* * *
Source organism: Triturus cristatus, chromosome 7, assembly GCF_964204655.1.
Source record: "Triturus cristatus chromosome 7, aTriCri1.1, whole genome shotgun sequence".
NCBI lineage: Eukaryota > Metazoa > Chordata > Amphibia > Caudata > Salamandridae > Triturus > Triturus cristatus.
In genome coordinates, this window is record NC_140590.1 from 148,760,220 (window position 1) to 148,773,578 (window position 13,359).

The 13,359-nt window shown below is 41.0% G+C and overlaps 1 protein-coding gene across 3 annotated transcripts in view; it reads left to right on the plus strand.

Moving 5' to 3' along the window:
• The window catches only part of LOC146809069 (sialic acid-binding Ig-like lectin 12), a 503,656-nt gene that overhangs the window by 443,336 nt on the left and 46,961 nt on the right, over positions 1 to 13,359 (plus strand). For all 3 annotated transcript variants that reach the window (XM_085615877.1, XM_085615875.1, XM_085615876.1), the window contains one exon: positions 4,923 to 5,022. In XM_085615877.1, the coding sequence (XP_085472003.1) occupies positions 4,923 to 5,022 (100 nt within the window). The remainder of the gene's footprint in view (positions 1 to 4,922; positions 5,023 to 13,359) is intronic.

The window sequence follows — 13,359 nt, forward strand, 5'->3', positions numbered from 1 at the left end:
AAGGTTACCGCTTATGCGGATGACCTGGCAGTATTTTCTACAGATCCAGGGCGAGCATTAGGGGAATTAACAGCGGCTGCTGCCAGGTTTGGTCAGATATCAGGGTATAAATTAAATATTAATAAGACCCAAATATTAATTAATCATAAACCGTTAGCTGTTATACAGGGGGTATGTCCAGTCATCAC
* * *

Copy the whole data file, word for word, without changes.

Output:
Source organism: Triturus cristatus, chromosome 7, assembly GCF_964204655.1.
Source record: "Triturus cristatus chromosome 7, aTriCri1.1, whole genome shotgun sequence".
NCBI lineage: Eukaryota > Metazoa > Chordata > Amphibia > Caudata > Salamandridae > Triturus > Triturus cristatus.
In genome coordinates, this window is record NC_140590.1 from 148,760,220 (window position 1) to 148,773,578 (window position 13,359).

The 13,359-nt window shown below is 41.0% G+C and overlaps 1 protein-coding gene across 3 annotated transcripts in view; it reads left to right on the plus strand.

Moving 5' to 3' along the window:
• The window catches only part of LOC146809069 (sialic acid-binding Ig-like lectin 12), a 503,656-nt gene that overhangs the window by 443,336 nt on the left and 46,961 nt on the right, over positions 1 to 13,359 (plus strand). For all 3 annotated transcript variants that reach the window (XM_085615877.1, XM_085615875.1, XM_085615876.1), the window contains one exon: positions 4,923 to 5,022. In XM_085615877.1, the coding sequence (XP_085472003.1) occupies positions 4,923 to 5,022 (100 nt within the window). The remainder of the gene's footprint in view (positions 1 to 4,922; positions 5,023 to 13,359) is intronic.

The window sequence follows — 13,359 nt, forward strand, 5'->3', positions numbered from 1 at the left end:
AAGGTTACCGCTTATGCGGATGACCTGGCAGTATTTTCTACAGATCCAGGGCGAGCATTAGGGGAATTAACAGCGGCTGCTGCCAGGTTTGGTCAGATATCAGGGTATAAATTAAATATTAATAAGACCCAAATATTAATTAATCATAAACCGTTAGCTGTTATACAGGGGGTATGTCCAGTCATCAC